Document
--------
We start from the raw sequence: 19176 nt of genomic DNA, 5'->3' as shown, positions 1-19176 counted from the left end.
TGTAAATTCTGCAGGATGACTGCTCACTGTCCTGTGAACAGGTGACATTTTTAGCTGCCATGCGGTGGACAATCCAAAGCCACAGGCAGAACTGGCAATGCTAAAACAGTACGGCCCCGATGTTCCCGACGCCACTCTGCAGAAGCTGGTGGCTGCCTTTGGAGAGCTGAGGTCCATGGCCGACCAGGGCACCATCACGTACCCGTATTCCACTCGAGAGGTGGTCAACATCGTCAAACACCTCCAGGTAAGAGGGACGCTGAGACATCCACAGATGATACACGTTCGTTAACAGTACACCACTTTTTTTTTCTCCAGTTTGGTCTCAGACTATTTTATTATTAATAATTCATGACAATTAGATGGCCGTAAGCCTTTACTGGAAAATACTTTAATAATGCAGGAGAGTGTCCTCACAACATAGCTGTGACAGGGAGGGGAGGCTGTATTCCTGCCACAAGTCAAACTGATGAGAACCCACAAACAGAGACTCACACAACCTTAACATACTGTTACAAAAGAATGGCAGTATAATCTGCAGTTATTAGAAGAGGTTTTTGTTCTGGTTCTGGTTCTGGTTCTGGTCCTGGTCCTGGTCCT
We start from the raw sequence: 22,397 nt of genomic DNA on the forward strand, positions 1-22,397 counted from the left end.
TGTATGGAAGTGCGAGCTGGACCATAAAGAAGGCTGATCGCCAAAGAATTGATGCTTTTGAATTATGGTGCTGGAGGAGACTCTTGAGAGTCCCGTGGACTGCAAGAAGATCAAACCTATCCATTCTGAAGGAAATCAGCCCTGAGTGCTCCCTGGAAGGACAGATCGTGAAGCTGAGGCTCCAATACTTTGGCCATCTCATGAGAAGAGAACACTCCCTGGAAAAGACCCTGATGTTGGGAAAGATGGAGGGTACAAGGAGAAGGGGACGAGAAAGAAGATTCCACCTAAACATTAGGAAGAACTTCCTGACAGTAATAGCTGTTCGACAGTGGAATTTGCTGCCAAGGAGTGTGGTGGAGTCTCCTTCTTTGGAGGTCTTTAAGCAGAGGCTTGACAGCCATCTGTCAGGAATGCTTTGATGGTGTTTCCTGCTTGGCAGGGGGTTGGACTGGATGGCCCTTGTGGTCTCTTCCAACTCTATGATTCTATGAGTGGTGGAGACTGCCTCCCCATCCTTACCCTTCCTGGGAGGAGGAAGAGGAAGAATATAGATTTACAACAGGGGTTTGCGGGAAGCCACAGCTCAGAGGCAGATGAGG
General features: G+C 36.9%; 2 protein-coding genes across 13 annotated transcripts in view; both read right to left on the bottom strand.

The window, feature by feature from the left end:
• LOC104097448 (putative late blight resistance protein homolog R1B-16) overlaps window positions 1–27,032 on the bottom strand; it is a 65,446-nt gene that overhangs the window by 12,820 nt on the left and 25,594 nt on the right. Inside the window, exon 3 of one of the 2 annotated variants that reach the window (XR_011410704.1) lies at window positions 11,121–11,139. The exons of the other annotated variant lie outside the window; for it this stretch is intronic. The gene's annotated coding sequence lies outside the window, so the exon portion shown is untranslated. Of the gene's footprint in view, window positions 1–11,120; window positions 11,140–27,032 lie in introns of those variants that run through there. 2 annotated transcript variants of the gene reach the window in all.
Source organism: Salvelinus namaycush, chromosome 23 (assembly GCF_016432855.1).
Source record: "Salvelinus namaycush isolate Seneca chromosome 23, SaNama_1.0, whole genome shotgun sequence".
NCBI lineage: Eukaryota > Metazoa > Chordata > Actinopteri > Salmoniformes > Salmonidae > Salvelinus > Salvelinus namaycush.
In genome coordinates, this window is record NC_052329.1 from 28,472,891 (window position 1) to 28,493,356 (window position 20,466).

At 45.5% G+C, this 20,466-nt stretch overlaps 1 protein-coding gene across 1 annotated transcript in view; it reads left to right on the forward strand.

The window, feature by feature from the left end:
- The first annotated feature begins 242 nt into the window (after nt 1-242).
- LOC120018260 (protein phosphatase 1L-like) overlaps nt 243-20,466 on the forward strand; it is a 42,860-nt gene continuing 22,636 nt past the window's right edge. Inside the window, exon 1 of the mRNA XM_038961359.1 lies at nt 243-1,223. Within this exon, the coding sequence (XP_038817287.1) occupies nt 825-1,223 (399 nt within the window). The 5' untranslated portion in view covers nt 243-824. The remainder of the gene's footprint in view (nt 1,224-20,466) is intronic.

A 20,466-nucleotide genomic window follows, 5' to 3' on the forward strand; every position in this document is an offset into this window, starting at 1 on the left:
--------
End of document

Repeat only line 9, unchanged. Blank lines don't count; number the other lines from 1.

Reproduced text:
Source record: "Salvelinus namaycush isolate Seneca chromosome 23, SaNama_1.0, whole genome shotgun sequence".